Just block ICMP protocol unreachable messages from your Orion / Nimsoft server that is sending out pings. You can do this with the Windows Firewall pretty easily. If you have a Cisco router, you can apply the following access-list to your interface/vlan attached to your monitoring server.
access-list 101 deny icmp host 10.10.254.254 any unreachable
access-list 101 permit ip any any
ip access-group 101 in
You can see below how many it's catching after a 24-48hr period.
Extended IP access list 198
10 deny icmp host 10.255.254.211 any unreachable (27340 matches)
I would very much like to hear how you make out with this....
I have opened several tickets with Solarwinds on a similar issue. They have told me that it's my Windows 2008 OS that's the issue but I'm having a hard time believing that it is. We have an issue where once every couple of weeks, two certain Juniper switches go into alarm in Solarwinds....
Each time, we can ping and reach these switches with no issues. I know this sounds like a network issue on the surface but I can guarantee it's not. These switches are totally independent of one another and not even in the same geographic region of the world.
When I login to the Solarwinds server, I cannot ping the device from that server but if I check from any other location in our network the switch is reachable. Yes, I've opened tickets with Juniper and a trace on their switches shows the ICMP echo request not even arriving at their switches.
I'm writing this because I was just paged about this incident. The usual fix is to reboot the server and the alarm clears (which it just did now).
I can appreciate what Solarwinds is saying about this being an OS issue but we completely rebuilt the box with a brand new fresh copy of Windows 2008 and it continues.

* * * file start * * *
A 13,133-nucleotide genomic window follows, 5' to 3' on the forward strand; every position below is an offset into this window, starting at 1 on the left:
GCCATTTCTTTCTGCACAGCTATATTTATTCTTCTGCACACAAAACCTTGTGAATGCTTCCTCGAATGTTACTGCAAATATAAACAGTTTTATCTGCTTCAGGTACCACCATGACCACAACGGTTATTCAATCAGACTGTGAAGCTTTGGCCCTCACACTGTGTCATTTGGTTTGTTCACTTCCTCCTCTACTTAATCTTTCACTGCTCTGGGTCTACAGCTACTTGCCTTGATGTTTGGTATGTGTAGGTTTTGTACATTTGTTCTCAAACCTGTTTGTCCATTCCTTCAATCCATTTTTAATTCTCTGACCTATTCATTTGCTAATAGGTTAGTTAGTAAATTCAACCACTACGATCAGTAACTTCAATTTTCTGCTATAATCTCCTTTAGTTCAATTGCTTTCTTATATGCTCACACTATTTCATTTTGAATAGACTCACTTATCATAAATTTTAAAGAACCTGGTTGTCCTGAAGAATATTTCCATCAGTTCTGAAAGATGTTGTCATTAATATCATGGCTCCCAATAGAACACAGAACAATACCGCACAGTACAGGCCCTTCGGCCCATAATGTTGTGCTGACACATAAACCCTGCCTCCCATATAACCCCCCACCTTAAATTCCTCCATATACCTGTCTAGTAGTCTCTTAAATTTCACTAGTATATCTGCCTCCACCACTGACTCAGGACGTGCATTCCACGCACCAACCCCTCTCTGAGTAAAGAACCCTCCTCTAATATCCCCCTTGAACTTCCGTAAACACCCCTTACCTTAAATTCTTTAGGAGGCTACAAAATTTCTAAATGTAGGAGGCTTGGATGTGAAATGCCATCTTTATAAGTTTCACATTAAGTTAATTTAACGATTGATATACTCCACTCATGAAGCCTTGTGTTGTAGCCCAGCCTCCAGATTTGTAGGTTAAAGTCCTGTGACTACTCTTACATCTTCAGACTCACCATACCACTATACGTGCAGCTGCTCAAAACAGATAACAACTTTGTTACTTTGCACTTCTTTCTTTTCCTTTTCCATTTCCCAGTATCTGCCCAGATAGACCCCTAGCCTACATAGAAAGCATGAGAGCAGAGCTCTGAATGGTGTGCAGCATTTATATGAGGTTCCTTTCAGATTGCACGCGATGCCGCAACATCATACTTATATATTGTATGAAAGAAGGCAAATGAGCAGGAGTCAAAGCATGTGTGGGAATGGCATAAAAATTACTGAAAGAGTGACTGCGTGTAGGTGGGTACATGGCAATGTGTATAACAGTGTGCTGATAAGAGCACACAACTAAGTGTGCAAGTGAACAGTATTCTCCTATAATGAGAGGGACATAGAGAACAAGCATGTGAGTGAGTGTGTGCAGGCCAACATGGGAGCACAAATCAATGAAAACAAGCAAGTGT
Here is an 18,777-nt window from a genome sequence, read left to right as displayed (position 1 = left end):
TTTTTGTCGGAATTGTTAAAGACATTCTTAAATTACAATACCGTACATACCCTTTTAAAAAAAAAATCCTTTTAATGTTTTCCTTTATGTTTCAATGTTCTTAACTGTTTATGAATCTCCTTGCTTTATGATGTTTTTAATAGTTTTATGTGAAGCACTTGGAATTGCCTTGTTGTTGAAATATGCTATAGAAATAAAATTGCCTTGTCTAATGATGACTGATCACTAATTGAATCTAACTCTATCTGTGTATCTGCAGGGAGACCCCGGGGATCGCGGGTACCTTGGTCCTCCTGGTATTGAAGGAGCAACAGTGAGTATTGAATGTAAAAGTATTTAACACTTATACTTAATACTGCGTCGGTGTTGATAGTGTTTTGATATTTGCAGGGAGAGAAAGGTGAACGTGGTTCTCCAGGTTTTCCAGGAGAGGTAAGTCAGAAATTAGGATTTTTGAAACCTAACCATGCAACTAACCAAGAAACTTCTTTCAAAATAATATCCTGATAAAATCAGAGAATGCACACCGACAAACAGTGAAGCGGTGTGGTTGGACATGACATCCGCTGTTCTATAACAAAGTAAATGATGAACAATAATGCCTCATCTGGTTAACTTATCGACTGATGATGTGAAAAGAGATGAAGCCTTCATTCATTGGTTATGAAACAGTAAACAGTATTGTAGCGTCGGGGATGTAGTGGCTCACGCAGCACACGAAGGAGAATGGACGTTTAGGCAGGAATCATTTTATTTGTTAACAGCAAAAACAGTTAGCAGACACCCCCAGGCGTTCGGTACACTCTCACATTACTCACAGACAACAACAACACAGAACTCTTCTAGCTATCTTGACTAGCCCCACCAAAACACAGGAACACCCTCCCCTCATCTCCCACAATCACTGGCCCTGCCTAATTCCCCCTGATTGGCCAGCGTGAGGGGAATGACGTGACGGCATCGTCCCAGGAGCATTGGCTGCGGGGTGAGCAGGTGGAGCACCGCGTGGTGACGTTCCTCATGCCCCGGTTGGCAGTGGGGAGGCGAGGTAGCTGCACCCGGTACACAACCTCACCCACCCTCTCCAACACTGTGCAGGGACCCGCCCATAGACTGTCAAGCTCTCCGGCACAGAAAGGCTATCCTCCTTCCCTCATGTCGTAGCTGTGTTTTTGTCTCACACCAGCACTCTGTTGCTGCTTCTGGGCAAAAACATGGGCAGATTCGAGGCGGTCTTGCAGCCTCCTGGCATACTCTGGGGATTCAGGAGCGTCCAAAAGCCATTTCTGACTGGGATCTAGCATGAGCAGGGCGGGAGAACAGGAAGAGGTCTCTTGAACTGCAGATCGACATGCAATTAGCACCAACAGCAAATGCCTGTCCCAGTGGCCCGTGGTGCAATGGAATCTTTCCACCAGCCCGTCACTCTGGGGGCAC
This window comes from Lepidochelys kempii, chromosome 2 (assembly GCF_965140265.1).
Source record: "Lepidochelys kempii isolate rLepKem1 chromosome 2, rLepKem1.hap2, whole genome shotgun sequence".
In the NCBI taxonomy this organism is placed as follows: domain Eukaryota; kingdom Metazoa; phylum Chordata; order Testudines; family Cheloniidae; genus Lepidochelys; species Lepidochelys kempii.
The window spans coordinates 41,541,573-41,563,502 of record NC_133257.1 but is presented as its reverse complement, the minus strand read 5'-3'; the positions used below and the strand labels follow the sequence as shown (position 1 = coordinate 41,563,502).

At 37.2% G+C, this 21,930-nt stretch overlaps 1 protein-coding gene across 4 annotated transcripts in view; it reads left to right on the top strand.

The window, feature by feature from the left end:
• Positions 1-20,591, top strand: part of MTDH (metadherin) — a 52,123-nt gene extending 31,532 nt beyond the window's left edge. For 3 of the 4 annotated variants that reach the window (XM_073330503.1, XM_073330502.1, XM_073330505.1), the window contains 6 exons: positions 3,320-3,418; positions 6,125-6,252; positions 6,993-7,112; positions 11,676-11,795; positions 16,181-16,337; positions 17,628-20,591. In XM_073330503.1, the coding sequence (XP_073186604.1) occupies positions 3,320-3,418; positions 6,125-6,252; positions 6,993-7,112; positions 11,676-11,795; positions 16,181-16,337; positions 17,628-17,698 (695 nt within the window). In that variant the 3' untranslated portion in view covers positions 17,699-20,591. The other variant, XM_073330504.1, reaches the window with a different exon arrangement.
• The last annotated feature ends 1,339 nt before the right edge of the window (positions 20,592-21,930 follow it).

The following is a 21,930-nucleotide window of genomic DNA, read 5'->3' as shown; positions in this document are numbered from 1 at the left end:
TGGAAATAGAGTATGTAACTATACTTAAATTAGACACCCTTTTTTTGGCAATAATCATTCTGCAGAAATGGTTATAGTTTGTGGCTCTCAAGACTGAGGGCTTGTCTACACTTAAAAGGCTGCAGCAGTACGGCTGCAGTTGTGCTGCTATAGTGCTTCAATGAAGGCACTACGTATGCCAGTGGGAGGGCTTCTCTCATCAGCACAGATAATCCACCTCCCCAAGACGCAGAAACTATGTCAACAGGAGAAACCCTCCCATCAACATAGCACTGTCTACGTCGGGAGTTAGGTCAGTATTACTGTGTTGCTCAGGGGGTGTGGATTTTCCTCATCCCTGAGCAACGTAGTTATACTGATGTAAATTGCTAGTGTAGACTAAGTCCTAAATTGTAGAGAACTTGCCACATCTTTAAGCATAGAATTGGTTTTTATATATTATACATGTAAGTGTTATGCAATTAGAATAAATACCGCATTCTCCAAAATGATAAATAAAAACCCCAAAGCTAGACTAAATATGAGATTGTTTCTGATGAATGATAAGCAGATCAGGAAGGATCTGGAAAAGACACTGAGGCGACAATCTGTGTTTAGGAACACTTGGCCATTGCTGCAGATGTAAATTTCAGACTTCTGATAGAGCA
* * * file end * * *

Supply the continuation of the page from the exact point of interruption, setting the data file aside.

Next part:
Based on everything I have read, this is a transport layer issue. The host (the Orion server) stops listening for these protocols.
My thought on this issue right now is the Windows 2008 OS and/or the Dell server is having some type of issue. Areas I plan to check are:
1) is NIC teaming causing the issue?
2) is the Dell firmware fully upgraded?
3) is Cisco etherchannel at fault?
4) is Windows fully upgraded?
That's very interesting - we are running on a Dell Poweredge 2950 with built in NIC cards.
In our case I will double check but believe the NIC drivers and server firmware are all up to speed - will double check though.
No NIC teaming or Cisco etherchannel involved in our side.
We have looked in two different areas.
We have a tap installed between our core switch and the MPLS router. This allows us to capture data flowing between the core and the router. This is the traffic moving to and from the central office and the branch offices.
We have also captured the same data packets on the core switch.
The Orion server is plugged into the core switch.
So, to make a long store short, we see the same results at the core and as the packets flow between the core to the MPLS router out to the sites.
That's pretty weird. As you probably know, a "protocol unreachable" is supposed to mean that the IP protocol (i.e., the layer 4 protocol) is unknown to the device. Are there any clues in the data field of the ICMP error packet? The ICMP error message should include a copy of the header of the offending packet which produced the error.
We are looking into the ping timing out. Right now we do not see that as an issue. If we look at the packets right before and right after the issue, there is not change in delay, etc.